From NEXCOM Public Affairs
According to the National Retail Federation and the University of Florida’s National Retail Security Survey, stealing by shoppers continues to cost merchants a staggering $14.6 billion per year and represents the second largest source of inventory shrink.
The Navy Exchange (NEX) is no different. During 2014, NEX Loss Prevention/Safety associates investigated and resolved 1,192 shoplifting cases. Of those cases, 26 percent were juveniles and 17 percent were active duty military. The merchandise departments that saw the most shoplifting investigations were computer hardware, computer peripherals, spirits, video games and video electronics.
“The NEX Loss Prevention/Safety teams located within our stores worldwide are very good at protecting our merchandise from shoplifters,” said Tom Ruane, Navy Exchange Service Command (NEXCOM) Corporate Loss Prevention/Safety Manager. “NEX Loss Prevention/Safety associates use many tools in an effort to apprehend shoplifters or prevent theft before it happens.”
NEXs worldwide use electronic article surveillance (EAS) systems for electronic and high value merchandise as well as extensive closed circuit surveillance systems (CCTV). The CCTV systems, coupled with digital video recorders and remote viewing technology, gives the NEX the ability to see everything within the store and identify incidents of theft.
“CCTV continues to be an extremely effective tool in theft detection,” said Ruane. “In 2014, 76 percent of our apprehensions were through the CCTV systems. However, we still need our customers and associates to be alert to possible theft and report any suspicious activity to the NEX management or the Loss Prevention/Safety Manager.”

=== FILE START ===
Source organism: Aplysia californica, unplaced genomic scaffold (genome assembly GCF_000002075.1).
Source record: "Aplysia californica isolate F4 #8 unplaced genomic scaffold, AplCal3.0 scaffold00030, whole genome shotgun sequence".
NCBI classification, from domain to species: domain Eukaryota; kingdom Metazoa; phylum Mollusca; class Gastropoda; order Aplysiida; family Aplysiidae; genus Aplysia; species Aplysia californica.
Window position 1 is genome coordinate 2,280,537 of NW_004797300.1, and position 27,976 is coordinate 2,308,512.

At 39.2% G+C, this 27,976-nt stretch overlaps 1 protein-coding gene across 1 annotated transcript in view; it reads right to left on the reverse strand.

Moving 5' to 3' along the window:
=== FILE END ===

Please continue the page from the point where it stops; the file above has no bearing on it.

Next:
If shoplifting is suspected, NEX Loss Prevention/Safety associates turn all incidents over to base police and /or local law enforcement. In addition to possible disciplinary action and criminal prosecution, the Federal Claims Collection Act allows NEX to enact a flat administrative cost or civil recovery of $200 for each incident of theft. “People involved in shoplifting get caught, prosecuted and possibly banned from the NEX and, in some cases, the base itself or end a military career,” said Ruane.
The mission of the NEX is to provide quality goods and services at a savings and to support Navy quality of life programs. Seventy percent of NEX profits go to support Navy quality of life programs while the remaining 30 percent is used to build or renovate existing stores. In fiscal year 2014, NEXCOM gave over $46 million to Morale, Welfare and Recreation (MWR).